High risk can also mean a cis woman who is having vaginal sex or anal sex consistently with one partner who is living with HIV and she wants to protect herself from infection. That same cis woman may be using condoms with her partner who is living with HIV but they want to become pregnant. In both instances, she should be offered PrEP and her partner should be encouraged to continue taking his antiretroviral medications. We know that treatment as prevention has encouraged people diagnosed with HIV to start and maintain treatment, not only improve their health outcomes, but also to prevent transmission to others. The Centers for Disease Control reports that individuals with an undetectable viral load have “effectively no risk of sexually transmitting the virus to an HIV-negative partner.” But she should be offered PrEP and encouraged to come in regularly for HIV testing.
For those who choose not to take PrEP for HIV prevention or use internal and external condoms, regular testing and post-exposure prophylaxis (PEP) are available methods of prevention.
If a condom breaks or isn’t used during intercourse and is potential for HIV exposure, patients can see their healthcare provider to receive a prescription for PEP and emergency contraception (EC), as needed. PEP is a regimen of anti-retroviral medications that are taken for 28 days. It is best if PEP is started within two hours of exposure, but can be initiated up to 72 hours. Testing for all STIs is done at the initial visit and again at the completion of the course of PEP. It’s a good idea to discuss switching to PrEP once PEP has been completed if there is an ongoing risk for HIV. EC can be taken up to three to five days after sex, depending on the method that’s chosen (Plan B, Ella, or Paragard IUD). EC prevents a pregnancy from occurring but won’t end an already established pregnancy.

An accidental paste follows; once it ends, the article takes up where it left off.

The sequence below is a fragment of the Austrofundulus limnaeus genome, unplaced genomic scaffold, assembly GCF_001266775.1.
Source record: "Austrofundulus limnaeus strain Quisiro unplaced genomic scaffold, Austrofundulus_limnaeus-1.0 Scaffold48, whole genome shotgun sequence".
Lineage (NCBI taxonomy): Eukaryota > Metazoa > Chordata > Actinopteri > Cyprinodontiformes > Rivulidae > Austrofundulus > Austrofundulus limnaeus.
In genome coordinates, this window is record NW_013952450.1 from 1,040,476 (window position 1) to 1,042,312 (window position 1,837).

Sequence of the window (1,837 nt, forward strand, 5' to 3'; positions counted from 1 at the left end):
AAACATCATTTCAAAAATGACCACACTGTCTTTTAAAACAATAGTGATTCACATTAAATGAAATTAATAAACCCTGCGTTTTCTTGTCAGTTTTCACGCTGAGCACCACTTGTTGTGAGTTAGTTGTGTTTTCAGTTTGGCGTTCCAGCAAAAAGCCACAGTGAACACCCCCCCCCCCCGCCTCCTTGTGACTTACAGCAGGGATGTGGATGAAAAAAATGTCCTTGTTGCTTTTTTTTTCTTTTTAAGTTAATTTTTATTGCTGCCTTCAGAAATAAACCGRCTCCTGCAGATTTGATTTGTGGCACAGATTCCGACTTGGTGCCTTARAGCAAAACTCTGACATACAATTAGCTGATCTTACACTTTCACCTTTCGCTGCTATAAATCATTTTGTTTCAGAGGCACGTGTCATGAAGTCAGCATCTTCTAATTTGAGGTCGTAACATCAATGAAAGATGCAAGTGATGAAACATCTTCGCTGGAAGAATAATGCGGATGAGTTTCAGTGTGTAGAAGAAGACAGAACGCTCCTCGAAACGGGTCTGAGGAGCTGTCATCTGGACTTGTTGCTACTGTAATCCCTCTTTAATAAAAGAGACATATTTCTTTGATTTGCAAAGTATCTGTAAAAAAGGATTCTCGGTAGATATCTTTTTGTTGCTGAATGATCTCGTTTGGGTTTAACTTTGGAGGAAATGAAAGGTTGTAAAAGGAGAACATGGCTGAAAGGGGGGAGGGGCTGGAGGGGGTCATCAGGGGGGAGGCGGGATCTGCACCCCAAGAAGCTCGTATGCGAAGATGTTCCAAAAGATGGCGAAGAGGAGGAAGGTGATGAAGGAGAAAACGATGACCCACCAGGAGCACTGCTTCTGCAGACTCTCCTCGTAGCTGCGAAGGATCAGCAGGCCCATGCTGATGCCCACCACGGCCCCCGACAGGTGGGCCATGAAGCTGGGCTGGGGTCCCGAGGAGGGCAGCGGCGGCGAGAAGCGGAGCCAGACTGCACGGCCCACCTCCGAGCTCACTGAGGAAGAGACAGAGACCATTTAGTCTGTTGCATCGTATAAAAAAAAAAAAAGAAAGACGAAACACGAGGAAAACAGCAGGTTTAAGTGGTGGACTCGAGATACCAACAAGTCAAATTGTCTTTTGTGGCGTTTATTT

Regular testing for HIV and sexually transmitted infections is recommended for all sexually active people. The CDC recommends that everyone between the ages of 13 and 64 gets tested for HIV at least once in their lifetime and more frequently depending on their risk. Testing for HIV has become is quick and easy; the newest tests take less than just a few minutes and provides results right away.
Women of all experiences may be at risk for HIV infection. Gender identity or sexual orientation alone do not increase or decrease the risk of HIV. Trans women, trans women of color and cis women of color, both adults and youth, are at particularly high risk of HIV acquisition. A lot of this has to do with stigma, homelessness, poverty, and immigration status, as well as poor access to healthcare. And unfortunately, healthcare providers may impose their own biases or might not be equipped to counsel patients on certain sexual behaviors. The reasons are intersectional and complex, but simple changes in the healthcare space can help facilitate better access to HIV prevention services. Medical providers need to have the tools to talk to all patients about their sexual behaviors and drug use in a non-judgmental and inclusive way. Patients should be made to feel welcome and safe in healthcare spaces and comfortable enough to talk about their intimate needs.
Dr. Meera Shah, MD, MPH, MS is the Associate Medical Director of Planned Parenthood Hudson Peconic in New York and a fellow with the Physicians for Reproductive Health.